So Mac Fhionnlaoich complied—somewhat reluctantly, it must be said—and played the "Fairy Reel" through from beginning to end without a break, while the weird stranger and his fair partner danced, all the people looking on. When he had finished dancing withthe girl, he slipped a gold piece into her hand, and turning solemnly towards the people said, "Remove the fire seven paces to the North, and enjoy yourselves till daybreak. "Sonas! sonas!—luck with all here!" And so saying he strode off into the darkness, disappearing as mysteriously as he had come.

I give this story pretty much as I got it from my fried Padrain Mac Aodh O'Neill, who got it from Proinseas Mac Suibhne, the schoolmaster of Losaid, in Gartan. It is interesting to note that the "Fairy Reel," as traditional in Dun-na-nGall, is danced by two boys and four girls. Why the change was made form the original "figures" of the story, I leave it to others more competent to decide.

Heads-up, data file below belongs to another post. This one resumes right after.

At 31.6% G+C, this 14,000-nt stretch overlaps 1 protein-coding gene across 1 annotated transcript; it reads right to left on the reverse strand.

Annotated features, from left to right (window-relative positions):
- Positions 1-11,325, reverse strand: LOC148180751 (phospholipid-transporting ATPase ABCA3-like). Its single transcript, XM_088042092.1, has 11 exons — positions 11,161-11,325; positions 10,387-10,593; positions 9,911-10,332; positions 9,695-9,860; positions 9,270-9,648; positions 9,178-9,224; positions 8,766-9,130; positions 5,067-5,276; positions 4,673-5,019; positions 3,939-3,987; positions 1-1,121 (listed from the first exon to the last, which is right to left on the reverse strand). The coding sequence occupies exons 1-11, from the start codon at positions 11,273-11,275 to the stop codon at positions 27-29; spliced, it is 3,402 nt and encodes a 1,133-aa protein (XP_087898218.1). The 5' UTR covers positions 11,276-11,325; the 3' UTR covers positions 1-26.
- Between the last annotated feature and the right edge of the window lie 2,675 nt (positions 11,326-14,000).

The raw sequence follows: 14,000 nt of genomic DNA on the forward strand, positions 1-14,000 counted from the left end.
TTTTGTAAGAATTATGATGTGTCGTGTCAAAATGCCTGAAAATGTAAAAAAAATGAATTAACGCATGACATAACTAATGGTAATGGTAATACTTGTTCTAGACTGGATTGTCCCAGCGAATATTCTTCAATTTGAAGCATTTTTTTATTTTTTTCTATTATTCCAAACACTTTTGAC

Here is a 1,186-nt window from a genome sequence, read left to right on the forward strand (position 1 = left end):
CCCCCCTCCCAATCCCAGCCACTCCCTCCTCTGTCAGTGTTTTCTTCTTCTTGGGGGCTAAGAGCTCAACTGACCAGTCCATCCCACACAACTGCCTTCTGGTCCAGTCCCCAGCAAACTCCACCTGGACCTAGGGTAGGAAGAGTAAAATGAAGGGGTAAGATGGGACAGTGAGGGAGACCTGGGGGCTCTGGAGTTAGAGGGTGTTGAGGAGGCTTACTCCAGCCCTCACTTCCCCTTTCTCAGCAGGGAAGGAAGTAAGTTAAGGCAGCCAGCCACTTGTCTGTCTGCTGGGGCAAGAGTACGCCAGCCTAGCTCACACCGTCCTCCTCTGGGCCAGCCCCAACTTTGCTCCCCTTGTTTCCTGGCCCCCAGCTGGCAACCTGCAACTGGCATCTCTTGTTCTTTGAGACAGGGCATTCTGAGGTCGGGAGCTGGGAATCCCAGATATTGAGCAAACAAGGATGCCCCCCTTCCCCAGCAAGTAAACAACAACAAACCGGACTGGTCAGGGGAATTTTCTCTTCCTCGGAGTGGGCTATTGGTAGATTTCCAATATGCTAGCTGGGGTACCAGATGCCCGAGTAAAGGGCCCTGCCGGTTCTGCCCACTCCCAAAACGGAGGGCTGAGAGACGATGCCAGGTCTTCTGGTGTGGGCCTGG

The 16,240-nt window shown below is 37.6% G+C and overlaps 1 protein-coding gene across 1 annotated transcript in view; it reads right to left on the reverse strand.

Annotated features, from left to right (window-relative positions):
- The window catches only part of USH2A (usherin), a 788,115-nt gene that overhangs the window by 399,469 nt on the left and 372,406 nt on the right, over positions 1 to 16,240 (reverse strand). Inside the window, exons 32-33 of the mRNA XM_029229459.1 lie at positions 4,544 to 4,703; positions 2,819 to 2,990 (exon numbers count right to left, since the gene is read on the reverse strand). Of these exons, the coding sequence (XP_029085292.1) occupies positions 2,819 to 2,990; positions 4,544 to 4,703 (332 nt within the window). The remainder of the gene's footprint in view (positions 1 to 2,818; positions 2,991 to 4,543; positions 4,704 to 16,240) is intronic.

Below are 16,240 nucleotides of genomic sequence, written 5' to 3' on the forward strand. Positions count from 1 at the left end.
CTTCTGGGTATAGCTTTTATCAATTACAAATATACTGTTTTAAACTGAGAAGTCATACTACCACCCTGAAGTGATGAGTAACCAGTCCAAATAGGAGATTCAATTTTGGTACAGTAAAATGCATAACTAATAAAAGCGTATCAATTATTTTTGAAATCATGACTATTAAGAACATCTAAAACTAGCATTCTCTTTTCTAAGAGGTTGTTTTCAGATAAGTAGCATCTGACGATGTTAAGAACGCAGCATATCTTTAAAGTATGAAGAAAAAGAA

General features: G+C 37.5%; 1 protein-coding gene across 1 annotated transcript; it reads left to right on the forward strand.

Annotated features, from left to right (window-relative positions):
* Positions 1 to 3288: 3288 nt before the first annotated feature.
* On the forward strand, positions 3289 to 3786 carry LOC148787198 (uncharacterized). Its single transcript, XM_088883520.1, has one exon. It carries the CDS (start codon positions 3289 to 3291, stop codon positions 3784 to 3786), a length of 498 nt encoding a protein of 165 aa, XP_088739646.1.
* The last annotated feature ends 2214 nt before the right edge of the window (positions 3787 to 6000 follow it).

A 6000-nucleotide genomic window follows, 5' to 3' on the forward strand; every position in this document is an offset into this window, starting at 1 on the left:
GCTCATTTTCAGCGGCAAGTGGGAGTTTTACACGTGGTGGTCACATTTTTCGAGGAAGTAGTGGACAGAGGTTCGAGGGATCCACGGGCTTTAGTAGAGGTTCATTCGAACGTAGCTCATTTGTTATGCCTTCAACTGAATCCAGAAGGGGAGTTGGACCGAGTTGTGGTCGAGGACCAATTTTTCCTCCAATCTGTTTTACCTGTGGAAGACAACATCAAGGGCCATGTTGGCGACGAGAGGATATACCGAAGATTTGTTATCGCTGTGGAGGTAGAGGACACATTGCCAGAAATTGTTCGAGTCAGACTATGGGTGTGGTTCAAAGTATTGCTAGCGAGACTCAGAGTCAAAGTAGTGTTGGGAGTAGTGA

Additional notes
Source for notated version : - collected by Herbert Hughes from fiddler Frank Sweeney of Fawans, Barony of Kilmacrenan, Donegal, in 1908 [JIFSS, vol. 1]; Proinseas mac Suibhne of Fain the parish of Cill-mac-nEnain [Mac Aodh O'Neill].

Printed sources : - Journal of the Irish Folk Song Society, vol. 1, p. 19. Padriag Mac Aodh O'Neill (Songs of Uladh), 1904; p. 14.